This is one of the questions I get asked the most often. With website builders, all your costs are rolled together and you pay one monthly fee- with a hosted WordPress site, it’s less straightforward. So let’s break down the costs:

– Your domain name. You may already have one, but if not, this is a requirement for your hosted WordPress site. You can shop around for the best price if you’d like, but some people choose to register where they plan to host so everything is in one spot. Expect to pay $10-20 a year for this. You can also choose add ons like domain privacy which will prevent your name and address from showing if someone looks up your registration.

– Hosting. This is where your website “lives”. It’s a server somewhere (multiple servers really) that has the space allocated for your website to be installed. There is a wide range of hosts available, but this is not a circumstance where I advocate looking for the best deal. You generally will get what you pay for in this area. It could be as little as $3/month or as much as $80+ for large sites, but a realistic cost for most of my clients is $10-15/month. After working with most of the big name hosts, I always recommend Siteground to my clients, and use them myself. Their costs are reasonable, and their customer service is excellent. If you’d like to sign up, here is my link to do so.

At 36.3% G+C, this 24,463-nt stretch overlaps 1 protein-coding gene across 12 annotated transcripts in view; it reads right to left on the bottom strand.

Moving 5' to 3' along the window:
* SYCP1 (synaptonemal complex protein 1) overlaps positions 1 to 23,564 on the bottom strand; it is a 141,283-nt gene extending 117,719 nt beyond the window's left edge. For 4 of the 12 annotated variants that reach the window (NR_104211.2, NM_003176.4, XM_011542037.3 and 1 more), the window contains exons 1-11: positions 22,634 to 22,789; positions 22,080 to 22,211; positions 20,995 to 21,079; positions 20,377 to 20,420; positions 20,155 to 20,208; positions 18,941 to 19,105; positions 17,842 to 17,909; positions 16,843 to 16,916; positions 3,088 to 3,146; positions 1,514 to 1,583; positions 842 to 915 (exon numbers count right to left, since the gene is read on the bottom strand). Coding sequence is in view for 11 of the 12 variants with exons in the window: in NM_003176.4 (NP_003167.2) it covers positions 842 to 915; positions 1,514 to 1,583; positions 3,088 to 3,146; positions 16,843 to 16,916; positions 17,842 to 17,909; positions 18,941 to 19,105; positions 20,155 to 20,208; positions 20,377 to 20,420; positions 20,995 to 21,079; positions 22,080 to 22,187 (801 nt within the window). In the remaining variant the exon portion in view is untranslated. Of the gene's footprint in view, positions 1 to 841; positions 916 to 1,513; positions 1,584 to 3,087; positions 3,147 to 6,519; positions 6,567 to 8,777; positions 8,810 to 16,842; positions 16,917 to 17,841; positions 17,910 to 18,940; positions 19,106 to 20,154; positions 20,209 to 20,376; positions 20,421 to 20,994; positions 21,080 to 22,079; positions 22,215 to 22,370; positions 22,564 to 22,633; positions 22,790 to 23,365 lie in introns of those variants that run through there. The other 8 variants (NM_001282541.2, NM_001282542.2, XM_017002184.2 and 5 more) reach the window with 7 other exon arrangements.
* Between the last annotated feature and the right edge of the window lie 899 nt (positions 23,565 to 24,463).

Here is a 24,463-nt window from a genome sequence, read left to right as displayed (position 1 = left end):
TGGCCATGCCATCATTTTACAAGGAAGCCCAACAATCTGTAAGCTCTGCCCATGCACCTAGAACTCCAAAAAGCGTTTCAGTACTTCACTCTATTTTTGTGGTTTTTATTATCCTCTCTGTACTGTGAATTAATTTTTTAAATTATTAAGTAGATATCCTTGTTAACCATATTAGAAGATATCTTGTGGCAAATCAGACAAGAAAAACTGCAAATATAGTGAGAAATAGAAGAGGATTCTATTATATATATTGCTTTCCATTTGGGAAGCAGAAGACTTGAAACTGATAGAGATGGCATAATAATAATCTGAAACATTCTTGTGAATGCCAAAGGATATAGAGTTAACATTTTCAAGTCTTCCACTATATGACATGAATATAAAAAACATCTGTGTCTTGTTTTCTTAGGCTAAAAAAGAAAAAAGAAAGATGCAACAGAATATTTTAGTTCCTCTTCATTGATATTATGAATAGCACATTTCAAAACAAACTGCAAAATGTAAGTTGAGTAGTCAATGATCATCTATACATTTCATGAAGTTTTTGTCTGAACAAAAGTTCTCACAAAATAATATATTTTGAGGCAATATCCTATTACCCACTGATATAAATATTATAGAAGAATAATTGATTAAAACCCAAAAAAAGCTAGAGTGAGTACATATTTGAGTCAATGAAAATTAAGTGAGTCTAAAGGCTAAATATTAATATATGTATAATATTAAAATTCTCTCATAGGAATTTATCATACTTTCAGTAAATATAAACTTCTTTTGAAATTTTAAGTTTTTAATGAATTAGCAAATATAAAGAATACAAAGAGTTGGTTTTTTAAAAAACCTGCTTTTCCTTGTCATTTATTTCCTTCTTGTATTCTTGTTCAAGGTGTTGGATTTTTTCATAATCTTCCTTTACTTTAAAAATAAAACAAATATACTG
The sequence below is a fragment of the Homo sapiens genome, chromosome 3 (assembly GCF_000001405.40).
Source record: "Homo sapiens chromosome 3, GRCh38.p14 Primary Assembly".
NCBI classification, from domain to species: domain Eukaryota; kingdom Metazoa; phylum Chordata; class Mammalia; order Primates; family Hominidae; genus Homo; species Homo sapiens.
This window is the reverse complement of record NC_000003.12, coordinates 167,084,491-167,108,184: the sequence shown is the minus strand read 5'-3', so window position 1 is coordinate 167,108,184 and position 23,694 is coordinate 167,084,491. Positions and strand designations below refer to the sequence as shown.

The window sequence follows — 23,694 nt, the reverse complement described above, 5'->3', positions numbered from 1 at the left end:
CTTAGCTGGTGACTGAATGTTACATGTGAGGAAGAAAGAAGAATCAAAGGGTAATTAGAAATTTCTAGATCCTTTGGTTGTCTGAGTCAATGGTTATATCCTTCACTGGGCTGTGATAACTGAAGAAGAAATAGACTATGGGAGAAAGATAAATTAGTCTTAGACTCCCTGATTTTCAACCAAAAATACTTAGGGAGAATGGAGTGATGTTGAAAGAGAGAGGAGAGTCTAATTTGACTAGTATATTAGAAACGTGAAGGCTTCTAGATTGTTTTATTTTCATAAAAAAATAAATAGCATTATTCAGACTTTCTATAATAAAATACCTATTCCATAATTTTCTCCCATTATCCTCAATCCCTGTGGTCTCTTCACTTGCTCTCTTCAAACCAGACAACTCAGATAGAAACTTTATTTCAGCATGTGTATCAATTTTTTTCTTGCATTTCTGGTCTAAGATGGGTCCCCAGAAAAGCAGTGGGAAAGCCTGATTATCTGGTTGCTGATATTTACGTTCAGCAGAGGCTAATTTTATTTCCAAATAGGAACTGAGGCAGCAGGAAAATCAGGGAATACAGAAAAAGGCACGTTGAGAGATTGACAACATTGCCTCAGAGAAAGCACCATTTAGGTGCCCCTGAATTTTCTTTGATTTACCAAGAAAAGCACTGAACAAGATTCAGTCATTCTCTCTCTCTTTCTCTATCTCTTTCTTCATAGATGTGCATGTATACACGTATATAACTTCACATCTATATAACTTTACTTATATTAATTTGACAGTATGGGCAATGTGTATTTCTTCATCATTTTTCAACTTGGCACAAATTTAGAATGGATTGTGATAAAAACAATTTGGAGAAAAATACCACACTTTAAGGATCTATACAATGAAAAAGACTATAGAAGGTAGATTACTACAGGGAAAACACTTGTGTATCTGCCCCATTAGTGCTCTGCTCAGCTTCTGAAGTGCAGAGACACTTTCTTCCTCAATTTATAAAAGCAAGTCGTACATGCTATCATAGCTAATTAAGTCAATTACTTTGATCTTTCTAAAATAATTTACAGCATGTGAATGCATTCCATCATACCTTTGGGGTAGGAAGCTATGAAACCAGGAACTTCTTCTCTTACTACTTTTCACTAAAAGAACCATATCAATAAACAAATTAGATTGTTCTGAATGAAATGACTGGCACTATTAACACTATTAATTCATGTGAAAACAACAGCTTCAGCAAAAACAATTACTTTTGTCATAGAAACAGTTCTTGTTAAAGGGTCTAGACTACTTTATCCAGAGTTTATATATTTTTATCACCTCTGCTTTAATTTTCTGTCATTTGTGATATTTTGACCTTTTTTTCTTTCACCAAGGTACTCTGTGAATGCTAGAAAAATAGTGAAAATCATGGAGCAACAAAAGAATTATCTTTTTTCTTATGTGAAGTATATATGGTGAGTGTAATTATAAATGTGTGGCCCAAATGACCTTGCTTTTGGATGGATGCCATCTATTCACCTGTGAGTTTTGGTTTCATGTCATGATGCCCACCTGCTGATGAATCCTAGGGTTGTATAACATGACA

– Your theme. This is where the real variance comes in. This is a one time cost (other than potential optional paid upgrades in the future). There are free WordPress themes, though I don’t recommend them as they are often not secure or well supported. You can find standalone themes for as little as $40, or use a framework theme (Prophoto, Divi, Genesis) that costs $60-$100. If you use a framework theme you may also choose to buy a child theme/design that gives you a basic layout to start with, which can be another $50-300. Most of my clients either use the Genesis or Prophoto framework, and spend an average of $100-$300 on their theme. It is generally an expense I urge people to save up for if needed, because a little more out of pocket gives you a lot more flexibility and customization options.

– Theme setup. This is where I come in! How much clients spend with me on their setup often correlates to how much they spend on their theme. If you buy a theme that has many page layouts that you already love (which may cost more) you may not need as much customization work. If you buy a very bare bones theme, you may need a lot of work done to get your layouts made into pages. So this is something to keep in mind when you choose your theme, as well. If you want a custom site to fit your exact vision, you may not want to pay a lot for a child design with many layouts you won’t use, for example. Or if you want to keep your outsourcing costs low and predictable, you may prefer to spend more if you can find a child theme that has 95% of what you’re looking for in your site. Some clients choose to DIY as much as they can, and then have me finish what they need help with, while others don’t even want to think about their site and want to outsource everything. When we start your project we start with a Skype call to go over exactly where you fall on these issues, and get you an estimate!